I Give Devise and Be-Tweet

I am sure there are many people (myself included) who need not concern themselves about their digital legacy. There are however, a significant cohort of the population who have a digital legacy. The question of what happens to our digital legacy came to mind when I was discussing with a couple of colleagues whether or not we should be asking clients for their passwords and such other matters when it is that they are preparing their Will or whether or not we should be advising them to have their passwords kept in a sealed envelope with their Will.

In the normal course when I do up a Will I enquire from the client as to their assets. Ordinarily I wouldn’t enquire about their twitter account or ask them who would they like to bequeath their digital legacy.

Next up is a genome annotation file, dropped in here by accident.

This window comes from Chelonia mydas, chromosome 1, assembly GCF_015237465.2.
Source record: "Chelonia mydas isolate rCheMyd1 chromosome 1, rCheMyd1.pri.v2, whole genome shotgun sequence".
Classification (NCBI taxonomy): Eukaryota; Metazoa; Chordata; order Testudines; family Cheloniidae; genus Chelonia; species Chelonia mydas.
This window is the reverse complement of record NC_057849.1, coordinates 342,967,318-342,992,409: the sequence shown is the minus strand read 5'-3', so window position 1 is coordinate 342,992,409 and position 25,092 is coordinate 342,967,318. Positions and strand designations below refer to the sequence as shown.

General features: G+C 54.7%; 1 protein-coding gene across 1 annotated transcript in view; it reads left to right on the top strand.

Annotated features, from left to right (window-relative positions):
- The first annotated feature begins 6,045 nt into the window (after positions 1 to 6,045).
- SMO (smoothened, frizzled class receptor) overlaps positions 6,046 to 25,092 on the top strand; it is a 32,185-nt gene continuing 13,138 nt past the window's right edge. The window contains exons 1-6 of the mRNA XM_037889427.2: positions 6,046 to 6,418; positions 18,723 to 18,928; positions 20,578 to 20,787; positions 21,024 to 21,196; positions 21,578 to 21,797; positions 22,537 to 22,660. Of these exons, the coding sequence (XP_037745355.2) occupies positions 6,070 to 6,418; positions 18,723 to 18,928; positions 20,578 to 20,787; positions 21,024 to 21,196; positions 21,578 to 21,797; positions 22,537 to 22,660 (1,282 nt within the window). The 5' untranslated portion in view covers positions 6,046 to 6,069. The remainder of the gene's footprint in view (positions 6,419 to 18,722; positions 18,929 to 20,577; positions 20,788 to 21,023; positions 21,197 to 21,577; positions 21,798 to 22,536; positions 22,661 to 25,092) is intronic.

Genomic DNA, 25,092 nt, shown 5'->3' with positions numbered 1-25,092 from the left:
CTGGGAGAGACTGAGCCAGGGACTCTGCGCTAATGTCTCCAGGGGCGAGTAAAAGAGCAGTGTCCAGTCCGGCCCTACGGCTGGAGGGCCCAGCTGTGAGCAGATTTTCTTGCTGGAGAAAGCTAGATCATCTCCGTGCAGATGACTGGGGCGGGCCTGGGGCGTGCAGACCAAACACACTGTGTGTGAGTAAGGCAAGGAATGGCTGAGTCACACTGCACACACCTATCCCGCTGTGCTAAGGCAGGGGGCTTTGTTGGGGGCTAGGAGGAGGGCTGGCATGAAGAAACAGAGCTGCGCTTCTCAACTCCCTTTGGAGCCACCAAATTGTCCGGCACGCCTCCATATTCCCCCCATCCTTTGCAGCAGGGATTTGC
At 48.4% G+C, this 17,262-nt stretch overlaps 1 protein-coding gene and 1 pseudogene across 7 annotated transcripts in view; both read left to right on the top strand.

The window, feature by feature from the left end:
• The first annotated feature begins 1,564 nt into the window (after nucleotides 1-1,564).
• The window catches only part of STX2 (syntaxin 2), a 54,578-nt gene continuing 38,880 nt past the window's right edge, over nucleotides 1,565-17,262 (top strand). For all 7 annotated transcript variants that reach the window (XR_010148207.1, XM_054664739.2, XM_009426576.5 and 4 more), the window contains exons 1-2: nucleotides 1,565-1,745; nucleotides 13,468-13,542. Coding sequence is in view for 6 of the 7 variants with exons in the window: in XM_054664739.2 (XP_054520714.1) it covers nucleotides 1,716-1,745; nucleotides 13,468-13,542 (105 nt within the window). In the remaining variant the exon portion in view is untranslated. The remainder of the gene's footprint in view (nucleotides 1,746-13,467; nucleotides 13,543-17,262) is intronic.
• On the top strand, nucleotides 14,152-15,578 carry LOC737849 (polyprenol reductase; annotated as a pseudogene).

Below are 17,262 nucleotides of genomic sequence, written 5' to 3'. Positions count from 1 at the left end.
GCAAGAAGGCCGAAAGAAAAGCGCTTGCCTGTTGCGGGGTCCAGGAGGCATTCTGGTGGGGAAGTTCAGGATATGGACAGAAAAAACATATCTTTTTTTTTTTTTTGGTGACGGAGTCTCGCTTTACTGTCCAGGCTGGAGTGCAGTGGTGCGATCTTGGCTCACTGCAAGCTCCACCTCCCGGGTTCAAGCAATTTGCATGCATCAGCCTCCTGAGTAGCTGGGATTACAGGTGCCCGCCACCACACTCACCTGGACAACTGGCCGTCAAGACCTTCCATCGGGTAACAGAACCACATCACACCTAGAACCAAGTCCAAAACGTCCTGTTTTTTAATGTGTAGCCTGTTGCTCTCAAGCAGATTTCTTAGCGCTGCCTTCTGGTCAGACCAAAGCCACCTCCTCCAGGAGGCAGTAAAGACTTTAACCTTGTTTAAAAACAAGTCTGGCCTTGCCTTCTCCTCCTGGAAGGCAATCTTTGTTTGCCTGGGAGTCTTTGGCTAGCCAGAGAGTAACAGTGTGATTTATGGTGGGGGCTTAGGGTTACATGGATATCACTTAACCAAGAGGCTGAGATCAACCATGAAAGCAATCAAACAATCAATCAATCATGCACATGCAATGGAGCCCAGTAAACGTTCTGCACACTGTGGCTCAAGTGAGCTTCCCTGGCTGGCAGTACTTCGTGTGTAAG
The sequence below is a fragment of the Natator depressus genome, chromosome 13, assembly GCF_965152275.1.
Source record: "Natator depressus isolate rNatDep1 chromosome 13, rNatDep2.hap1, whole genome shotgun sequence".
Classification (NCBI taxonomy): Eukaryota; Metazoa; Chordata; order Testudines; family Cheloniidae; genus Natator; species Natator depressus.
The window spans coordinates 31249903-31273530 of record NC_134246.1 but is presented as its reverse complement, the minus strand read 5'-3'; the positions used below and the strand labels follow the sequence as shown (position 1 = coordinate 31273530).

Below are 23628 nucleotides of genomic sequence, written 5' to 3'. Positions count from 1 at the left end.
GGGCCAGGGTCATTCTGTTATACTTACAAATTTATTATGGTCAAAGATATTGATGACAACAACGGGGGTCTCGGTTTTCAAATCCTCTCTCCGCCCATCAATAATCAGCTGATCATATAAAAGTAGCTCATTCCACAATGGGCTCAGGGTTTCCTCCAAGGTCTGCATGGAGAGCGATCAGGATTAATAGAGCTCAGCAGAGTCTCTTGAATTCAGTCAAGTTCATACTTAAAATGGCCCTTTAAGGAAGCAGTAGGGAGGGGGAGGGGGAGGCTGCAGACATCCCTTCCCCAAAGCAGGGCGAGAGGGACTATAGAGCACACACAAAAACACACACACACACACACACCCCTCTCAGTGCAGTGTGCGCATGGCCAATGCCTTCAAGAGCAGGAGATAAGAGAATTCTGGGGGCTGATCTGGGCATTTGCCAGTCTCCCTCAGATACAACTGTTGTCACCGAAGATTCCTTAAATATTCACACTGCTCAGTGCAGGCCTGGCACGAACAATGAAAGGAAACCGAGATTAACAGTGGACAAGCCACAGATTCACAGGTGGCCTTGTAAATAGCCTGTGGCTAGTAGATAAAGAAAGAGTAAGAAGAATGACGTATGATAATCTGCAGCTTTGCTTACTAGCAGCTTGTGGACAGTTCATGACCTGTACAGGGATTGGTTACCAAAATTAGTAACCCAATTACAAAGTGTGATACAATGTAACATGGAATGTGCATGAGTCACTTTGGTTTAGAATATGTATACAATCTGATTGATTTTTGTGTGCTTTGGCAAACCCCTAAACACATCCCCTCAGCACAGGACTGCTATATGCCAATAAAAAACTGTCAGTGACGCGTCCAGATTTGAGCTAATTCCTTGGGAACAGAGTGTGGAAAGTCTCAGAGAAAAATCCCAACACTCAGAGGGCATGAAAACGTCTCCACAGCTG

In order for the Executor to deal with the digital legacies they will need to be able to access your on-line accounts. Hence it would be beneficial if details of the passwords etc are retained for the benefit of the Executor.

The prevailing view is that your digital legacy is not a property right and does not have any intrinsic value. Its value is purely sentimental. Who would you like to leave your music catalogue to or your digital photographs? Maybe your ramblings on twitter will be sought after and valued by your friends and family. Maybe not.

If you live a substantial part of your life on-line these may very well be matters that are of concern to you and that you will need to consider when instructing a Solicitor to draft a Will.

I would suspect that very few people read the terms and conditions when it is that you set up an account with twitter, facebook or g-mail or some such other service provider. If you are concerned about your digital legacy, you will need to go back to the terms and conditions.

The thought of having to read the terms and conditions attaching to the various accounts may be sufficient to deter anyone from dealing with their digital legacy.